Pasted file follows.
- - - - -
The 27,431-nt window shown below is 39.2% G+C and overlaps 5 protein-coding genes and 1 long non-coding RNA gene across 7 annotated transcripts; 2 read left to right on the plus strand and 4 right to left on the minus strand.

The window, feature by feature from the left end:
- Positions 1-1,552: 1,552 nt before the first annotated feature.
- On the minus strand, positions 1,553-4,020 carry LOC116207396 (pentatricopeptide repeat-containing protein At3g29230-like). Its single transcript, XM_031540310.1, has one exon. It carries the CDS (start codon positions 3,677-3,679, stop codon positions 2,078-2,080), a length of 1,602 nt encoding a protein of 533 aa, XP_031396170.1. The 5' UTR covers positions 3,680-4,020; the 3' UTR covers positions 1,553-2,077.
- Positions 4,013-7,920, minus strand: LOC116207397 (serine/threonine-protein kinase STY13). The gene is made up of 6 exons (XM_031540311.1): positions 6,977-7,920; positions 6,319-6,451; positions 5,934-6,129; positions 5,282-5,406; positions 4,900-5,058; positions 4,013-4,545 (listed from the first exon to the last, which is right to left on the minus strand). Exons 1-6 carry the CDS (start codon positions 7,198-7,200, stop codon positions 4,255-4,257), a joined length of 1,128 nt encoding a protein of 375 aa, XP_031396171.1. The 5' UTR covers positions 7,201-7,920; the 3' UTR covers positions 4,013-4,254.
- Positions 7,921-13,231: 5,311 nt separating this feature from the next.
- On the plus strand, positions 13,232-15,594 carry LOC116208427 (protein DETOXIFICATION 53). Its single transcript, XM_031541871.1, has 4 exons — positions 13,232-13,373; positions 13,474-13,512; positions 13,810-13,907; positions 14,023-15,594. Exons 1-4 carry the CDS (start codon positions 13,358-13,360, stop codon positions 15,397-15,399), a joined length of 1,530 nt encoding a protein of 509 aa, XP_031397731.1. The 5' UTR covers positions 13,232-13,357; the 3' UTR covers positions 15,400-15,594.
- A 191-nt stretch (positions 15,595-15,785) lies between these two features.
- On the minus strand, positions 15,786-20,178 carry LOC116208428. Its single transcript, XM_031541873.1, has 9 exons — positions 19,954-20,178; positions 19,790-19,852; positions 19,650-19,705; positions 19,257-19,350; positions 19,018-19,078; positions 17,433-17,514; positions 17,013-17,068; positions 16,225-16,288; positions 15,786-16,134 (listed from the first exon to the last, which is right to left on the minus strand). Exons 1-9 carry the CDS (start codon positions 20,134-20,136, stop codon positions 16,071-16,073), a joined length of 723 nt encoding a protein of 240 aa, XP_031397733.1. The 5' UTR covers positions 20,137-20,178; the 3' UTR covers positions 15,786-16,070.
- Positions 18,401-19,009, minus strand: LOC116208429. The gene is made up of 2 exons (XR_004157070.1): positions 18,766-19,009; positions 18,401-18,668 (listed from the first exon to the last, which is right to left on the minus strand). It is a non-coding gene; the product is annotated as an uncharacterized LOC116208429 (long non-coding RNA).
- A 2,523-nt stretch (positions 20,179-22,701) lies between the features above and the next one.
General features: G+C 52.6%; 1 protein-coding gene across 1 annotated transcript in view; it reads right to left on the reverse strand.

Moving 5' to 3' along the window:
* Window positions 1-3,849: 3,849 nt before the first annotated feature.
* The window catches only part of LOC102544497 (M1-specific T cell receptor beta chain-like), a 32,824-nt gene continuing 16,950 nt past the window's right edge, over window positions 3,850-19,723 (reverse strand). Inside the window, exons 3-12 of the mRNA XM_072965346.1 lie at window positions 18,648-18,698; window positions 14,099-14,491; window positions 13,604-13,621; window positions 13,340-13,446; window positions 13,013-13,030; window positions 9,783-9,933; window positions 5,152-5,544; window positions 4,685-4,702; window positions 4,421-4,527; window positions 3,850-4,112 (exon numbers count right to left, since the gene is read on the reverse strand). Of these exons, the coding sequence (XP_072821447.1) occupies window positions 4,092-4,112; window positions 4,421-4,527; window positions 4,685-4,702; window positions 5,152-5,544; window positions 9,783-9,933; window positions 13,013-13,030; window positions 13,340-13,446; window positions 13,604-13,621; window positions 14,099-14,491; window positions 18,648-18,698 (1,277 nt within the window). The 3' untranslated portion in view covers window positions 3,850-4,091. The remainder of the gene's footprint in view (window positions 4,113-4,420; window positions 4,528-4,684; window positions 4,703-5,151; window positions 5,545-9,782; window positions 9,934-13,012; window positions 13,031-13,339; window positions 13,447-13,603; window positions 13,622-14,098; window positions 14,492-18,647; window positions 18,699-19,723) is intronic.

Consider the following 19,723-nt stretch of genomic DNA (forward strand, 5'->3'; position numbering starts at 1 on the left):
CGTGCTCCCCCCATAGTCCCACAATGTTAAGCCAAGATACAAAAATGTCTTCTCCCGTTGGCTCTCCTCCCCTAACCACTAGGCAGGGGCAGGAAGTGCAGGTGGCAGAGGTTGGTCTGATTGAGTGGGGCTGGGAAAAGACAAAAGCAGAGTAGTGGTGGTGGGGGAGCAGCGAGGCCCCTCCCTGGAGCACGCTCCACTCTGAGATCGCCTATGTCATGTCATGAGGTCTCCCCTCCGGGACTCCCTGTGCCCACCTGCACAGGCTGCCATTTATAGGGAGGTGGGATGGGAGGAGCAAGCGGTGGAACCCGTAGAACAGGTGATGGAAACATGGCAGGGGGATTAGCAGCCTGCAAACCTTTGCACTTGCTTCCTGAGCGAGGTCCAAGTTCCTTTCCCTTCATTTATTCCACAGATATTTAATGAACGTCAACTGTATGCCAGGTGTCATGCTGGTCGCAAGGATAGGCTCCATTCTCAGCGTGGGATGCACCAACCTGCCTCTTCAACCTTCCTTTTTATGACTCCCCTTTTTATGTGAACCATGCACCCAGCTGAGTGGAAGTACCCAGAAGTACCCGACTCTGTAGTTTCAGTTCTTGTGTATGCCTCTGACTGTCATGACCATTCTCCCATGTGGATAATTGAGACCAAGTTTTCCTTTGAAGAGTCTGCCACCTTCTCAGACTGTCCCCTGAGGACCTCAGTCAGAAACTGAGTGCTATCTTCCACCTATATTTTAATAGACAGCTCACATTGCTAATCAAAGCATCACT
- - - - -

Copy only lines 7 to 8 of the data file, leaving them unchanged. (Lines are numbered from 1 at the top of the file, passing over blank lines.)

- On the plus strand, positions 13,232-15,594 carry LOC116208427 (protein DETOXIFICATION 53). Its single transcript, XM_031541871.1, has 4 exons — positions 13,232-13,373; positions 13,474-13,512; positions 13,810-13,907; positions 14,023-15,594. Exons 1-4 carry the CDS (start codon positions 13,358-13,360, stop codon positions 15,397-15,399), a joined length of 1,530 nt encoding a protein of 509 aa, XP_031397731.1. The 5' UTR covers positions 13,232-13,357; the 3' UTR covers positions 15,400-15,594.
- A 191-nt stretch (positions 15,595-15,785) lies between these two features.